Black Woodpecker Fact File
The black woodpecker has jet black feathers across their entire body except for the crimson red crown. Males can be distinguished from females as their crown is smaller than the males and sits further back on their head.
Their tail is stiff and helps with balance when they are sitting on trees. They have a dagger like beak which is used to peck trees giving them their name. This is colored ivory white with a bluish-black tip.
Unlike most perching birds which have three forward facing toes and one facing back the woodpecker has two facing in each direction to help them grip trees while they peck them. Their feet are colored dark grey.
These birds are roughly the size of a crow and will measure 45cm (18in) long on average. Their weight is averages 350g (13oz). Their wingspan is 67-73cm (26.4-28.7in) across.
Black woodpeckers are carnivores. Their diet is made up of insect larvae and ants with the carpenter ant being a key target.
Feeding takes place low on a tree trunk or at the base of a tree on the ground.
Their beak is used to carve holes in trees allowing them to get to the ants and beetle larvae which live within the tree. They may create holes in a tree as deep as 50cm (20in) long.
— AD —
Black woodpeckers are found across Europe and Asia. Here they are found in the following countries: Albania, Andorra, Armenia, Austria, Azerbaijan, Belarus, Belgium, Bosnia and Herzegovina, Bulgaria, China, Croatia, Czechia, Denmark, Estonia, Finland, France, Georgia, Germany, Greece, Hungary, Iran, Italy, Japan, Kazakhstan, Korea, Democratic People’s Republic of, Korea, Republic of, Latvia, Liechtenstein, Lithuania, Luxembourg, Moldova, Mongolia, Montenegro, Netherlands, North Macedonia, Norway, Poland, Romania, Russia, Serbia, Slovakia, Slovenia, Spain, Sweden, Switzerland, Turkey and Ukraine.
They make their home in forests which are not overly dense. In parts of their range they make use of the forest edge. They are dependent on large trees such as pine, oak and beech trees.
Mating takes place from mid-January with egg laying occurring from mid-March to mid-May.
A nest is created in a cavity which is pecked in to the trunk of a dead tree. This will be created each year by a breeding pair and they then abandon this which provides a valuable habitat for other bird species. The base of the nest may be covered with woodchips and it may take as much as 2 weeks to incubate.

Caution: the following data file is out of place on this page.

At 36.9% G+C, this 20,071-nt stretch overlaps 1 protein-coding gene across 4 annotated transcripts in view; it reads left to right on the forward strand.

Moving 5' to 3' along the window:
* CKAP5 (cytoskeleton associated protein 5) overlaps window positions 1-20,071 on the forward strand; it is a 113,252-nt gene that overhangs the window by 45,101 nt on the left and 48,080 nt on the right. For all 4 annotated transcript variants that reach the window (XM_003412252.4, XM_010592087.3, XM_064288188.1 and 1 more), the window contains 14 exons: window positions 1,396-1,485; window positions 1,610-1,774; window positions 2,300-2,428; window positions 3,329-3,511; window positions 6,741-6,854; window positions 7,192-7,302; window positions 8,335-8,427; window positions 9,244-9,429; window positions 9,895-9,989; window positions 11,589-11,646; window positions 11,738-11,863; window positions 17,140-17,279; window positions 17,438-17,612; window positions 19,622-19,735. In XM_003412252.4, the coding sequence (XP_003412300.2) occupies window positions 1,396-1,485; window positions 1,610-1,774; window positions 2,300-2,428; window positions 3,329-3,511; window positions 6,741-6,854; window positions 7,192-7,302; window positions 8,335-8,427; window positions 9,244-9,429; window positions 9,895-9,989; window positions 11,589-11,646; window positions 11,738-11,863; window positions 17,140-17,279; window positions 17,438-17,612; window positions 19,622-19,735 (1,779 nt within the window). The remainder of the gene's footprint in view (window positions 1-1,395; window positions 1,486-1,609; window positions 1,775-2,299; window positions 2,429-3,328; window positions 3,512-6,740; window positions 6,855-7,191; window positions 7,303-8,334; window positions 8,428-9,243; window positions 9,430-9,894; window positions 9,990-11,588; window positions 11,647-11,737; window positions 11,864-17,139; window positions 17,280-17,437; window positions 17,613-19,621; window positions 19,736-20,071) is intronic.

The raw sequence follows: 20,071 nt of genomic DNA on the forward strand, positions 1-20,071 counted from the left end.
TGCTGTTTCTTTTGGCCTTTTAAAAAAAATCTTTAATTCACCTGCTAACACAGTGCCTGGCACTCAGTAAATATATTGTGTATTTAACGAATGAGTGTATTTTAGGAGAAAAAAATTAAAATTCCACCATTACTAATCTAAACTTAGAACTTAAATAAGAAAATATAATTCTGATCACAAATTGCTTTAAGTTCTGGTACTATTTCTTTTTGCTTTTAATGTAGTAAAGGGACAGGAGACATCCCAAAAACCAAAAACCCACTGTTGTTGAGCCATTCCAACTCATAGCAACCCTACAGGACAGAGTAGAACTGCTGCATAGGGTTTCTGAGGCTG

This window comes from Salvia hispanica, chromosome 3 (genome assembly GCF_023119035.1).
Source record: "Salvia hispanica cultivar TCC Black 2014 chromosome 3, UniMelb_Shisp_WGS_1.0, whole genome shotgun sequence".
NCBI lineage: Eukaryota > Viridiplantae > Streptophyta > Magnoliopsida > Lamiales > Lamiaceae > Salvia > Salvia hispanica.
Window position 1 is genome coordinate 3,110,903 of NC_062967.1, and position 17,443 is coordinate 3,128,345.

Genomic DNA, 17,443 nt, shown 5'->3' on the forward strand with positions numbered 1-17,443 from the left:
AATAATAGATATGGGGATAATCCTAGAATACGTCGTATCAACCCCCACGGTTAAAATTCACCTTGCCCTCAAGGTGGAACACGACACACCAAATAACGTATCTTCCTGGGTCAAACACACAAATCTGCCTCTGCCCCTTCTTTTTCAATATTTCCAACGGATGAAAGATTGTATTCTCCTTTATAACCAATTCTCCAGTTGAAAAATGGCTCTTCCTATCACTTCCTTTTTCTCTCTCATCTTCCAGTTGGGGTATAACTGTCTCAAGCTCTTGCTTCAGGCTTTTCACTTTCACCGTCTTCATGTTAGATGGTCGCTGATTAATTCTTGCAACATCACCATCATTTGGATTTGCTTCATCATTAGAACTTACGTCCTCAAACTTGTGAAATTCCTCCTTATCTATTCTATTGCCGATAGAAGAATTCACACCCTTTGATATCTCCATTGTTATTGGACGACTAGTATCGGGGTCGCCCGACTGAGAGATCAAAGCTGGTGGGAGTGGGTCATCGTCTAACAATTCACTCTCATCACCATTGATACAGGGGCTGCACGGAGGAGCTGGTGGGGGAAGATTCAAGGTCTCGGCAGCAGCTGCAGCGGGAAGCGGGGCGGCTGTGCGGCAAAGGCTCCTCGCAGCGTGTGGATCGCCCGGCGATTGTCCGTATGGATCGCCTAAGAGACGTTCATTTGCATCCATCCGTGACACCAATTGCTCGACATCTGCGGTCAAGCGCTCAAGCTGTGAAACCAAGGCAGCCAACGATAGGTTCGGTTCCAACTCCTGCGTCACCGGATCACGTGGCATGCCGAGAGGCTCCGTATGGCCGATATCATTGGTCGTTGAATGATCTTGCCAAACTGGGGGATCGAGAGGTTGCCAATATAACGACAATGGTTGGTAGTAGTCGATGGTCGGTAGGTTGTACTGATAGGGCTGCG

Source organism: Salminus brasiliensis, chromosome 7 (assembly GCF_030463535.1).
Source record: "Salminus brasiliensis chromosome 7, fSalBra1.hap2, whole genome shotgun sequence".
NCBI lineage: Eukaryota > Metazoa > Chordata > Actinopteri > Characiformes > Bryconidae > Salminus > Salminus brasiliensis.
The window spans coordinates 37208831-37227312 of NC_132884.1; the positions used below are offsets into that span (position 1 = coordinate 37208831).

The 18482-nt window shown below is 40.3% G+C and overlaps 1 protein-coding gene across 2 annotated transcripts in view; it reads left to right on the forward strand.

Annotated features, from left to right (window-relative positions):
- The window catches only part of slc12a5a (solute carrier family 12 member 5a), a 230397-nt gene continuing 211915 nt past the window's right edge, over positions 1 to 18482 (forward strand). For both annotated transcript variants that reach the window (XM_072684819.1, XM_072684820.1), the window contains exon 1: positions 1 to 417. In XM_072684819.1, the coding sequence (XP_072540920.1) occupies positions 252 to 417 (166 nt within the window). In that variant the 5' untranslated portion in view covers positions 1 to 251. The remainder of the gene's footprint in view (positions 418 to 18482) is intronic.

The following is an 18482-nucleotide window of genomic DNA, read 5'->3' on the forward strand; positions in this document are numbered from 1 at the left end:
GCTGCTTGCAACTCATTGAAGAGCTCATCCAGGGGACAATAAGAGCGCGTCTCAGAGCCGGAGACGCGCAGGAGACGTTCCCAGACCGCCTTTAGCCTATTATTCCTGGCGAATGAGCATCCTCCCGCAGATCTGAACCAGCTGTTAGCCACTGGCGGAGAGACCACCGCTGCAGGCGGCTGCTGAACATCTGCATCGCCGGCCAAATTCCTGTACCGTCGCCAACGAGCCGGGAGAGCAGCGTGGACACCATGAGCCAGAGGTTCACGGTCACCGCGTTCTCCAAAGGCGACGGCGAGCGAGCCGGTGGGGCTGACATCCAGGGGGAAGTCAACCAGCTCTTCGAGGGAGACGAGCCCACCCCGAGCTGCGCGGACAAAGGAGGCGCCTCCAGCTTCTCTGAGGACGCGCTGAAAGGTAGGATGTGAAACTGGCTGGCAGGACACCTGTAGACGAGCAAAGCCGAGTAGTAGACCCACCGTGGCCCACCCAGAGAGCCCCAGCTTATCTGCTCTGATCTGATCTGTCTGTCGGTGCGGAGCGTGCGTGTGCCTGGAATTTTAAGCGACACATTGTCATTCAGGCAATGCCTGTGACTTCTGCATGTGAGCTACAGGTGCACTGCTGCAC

Up to six eggs will be laid in this nest and both parents work together on incubating the eggs for 12-14 days.
At hatching the chicks are unfeathered and helpless. They are reliant o the parents bringing them food. They will spend a month in the nest being care for by the parents.. After fledging they remain with their parents for another month.
Pairs may remain together outside the breeding season. They separate by a short distance to feed though remain in vocal contact during this time.
When perched or landing their primary call sounds like “ke-yaa” and in flight they make a “krry-krry-krry” call.
Black woodpeckers maintain a home territory which is highly variable in size based on the availability of food. Their habitat may be shared with other species of woodpecker.
They move along the ground using a clumsy hopping motion.
Predators and Threats
Black woodpeckers are affected by humans primarily due to the logging and habitat destruction. They are reliant on dead trees for habitat and if these are removed they struggle to survive.
Their wide range means a large number of these animals remain.
The black woodpecker is part Finnish folklore. It is believed that if the woodpecker pecks your house someone within will soon pass away.
Another tale was that if you picked your teeth with a toothpick made from the tongue of a woodpecker it would make a toothache go away.
By Frank Vassen from Brussels, Belgium – Schwarzspecht, Staatswald Rocherath, Ostbelgien, CC BY 2.0, https://commons.wikimedia.org/w/index.php?curid=20224700
Alastair Rae from London, United Kingdom / CC BY-SA (https://creativecommons.org/licenses/by-sa/2.0)
By Andreas Eichler, CC BY-SA 4.0, https://commons.wikimedia.org/w/index.php?curid=56807481
Burnie, D., 2011. Animal. 3rd ed. London: DK
Ambrose, J., 2015. Wildlife Of The World. 1st ed. London: Dorling Kindersley, p.169.
Ebird.org. 2020. Black Woodpecker – Ebird. [online] Available at: <https://ebird.org/species/blawoo1> [Accessed 12 September 2020].
Bouglouan, N., 2020. Black Woodpecker. [online] Oiseaux-birds.com. Available at: <http://www.oiseaux-birds.com/card-black-woodpecker.html> [Accessed 12 September 2020].
UPM Forest Life. 2020. Black Woodpecker. [online] Available at: <https://www.upmforestlife.com/species/black-woodpecker> [Accessed 12 September 2020].
BirdLife International. 2016. Dryocopus martius. The IUCN Red List of Threatened Species 2016: e.T22681382A87301348. Downloaded on 12 September 2020.